Finding chemistry outside of chemistry

mirror-image style portrait of Monse Castillo against a dark black background

Just because every step of your future isn't mapped out by your first day of college doesn't mean you won't succeed. Monse Castillo shares the story of how she eventually found her way to computer science — and the discoveries about academics, her university community, and herself that she made along the way.

Written By
Monse Castillo
  • Her Own Words (HOW) series

Growing up with immigrant parents, I did not have family who had gone through the education system in the United States. My family and I had no solid understanding of the purpose of high school or college. Beginning college was one of the biggest transitions in my life.

As a first-generation Latina college student, I never had a lot of guidance and always felt lost, especially when it came to my career goals. Starting college life felt so exciting but also so terrifying. The fear hit me after my family dropped me off at my dorm at the University of Illinois at Urbana-Champaign.

I was unclear on what I wanted to pursue as a major, so I started as an undeclared student. While taking classes in my freshman year, I became interested in chemistry, which led me to declare it as my major after my first two years at Urbana. Everything felt like it was going smoothly until the pandemic disrupted the world. It impacted my college education and made me question my major and career goals. I realized I had no idea what types of jobs chemistry could offer, and the pandemic caused my life as a student to feel stagnant.

So, I decided to move back home and transfer to the University of Illinois Chicago. While attending UIC, I began research in chemistry, which was a valuable experience. I finally got to experience what the field was like, but I also began to question if that was what I wanted to do after graduation. It ended up that I didn’t. I was thankful that I learned this but became worried about my next steps.

I began exploring resources that could assist me in figuring out what I wanted to accomplish with my degree. I searched for programs at UIC, joining the Las Ganas Mentoring Program and attending a presentation about Break Through Tech Chicago, which I heard about through Melissa Hernández.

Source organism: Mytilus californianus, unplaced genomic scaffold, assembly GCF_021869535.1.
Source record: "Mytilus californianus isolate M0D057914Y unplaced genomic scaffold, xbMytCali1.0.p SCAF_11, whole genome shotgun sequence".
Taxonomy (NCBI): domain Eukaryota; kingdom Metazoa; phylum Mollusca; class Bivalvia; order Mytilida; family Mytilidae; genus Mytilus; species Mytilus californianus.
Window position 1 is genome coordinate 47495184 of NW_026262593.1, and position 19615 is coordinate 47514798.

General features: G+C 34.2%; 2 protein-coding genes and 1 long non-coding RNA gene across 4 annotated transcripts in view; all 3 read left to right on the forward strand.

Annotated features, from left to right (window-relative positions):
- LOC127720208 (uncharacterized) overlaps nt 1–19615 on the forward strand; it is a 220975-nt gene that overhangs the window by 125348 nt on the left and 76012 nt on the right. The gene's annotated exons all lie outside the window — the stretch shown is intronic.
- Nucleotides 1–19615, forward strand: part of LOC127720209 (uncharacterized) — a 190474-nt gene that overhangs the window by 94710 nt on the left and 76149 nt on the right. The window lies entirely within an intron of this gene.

Melissa talked about all the great opportunities the program offered and the advantages of a computer science degree for women and nonbinary students. She spoke about computer science as an interdisciplinary subject that can be found in all fields. I remember her describing the required courses as steppingstones. She mentioned how a major or minor in computer science could advance your career in other disciplines. At the time, I was looking for a minor to add to my chemistry degree, and that is when I knew I had to take advantage of this opportunity. I connected with Melissa; her shared experience as a first-generation college student made me feel relieved. I felt so comfortable asking her questions that I registered for the introductory CS 111 course with Break Through Tech Chicago. I also scheduled an appointment with Astrid Vargas, a student lead with Break Through Tech Chicago who is also pursuing a computer science minor. Just like Melissa, Astrid made me feel confident, and I was excited to take the next steps toward my career. Joining Break Through Tech Chicago has been nothing less than an amazing opportunity, and I was fortunate to also begin working in the program’s office.

I realized that no matter how I might have felt with not being qualified as a Latina student, you need to trust yourself and take chances on your own journey in life. I learned that I wanted to align my self-esteem with my steppingstones, not my grades. I became excited about not only gaining knowledge in a new field, but also combining it with the field that I was already in.

It is also important to believe in and take care of ourselves along the way. With my new self-motivation, I invested in myself through dance, which brought me joy and balance while I worked toward my career goals. Dancing has not only allowed me to express myself but also given me precious moments outside of searching for an extraneous bracket in my broken code. I use dance to connect with friends and family, and it is so meaningful to me.

I am grateful for Break Through Tech Chicago, which has provided me with opportunities that include my first-ever codeathon, a data workshop led by Professor Gonzalo Bello, and a Sprinternship with Optum, where I get to work alongside amazing fellow Break Through Tech Chicago members. Even before I officially started my Sprinternship, Optum offered me an extended 10-week summer internship with an opportunity to convert to a full-time position once I graduate. As a junior, I am still shocked at how much progress I have made in computer science, and I am confident to say that I have found my purpose. I would like to thank Break Through Tech Chicago for all the support and dedication. This program is what I needed to become successful, and I am really excited for all opportunities that I will come across in my tech career in the future.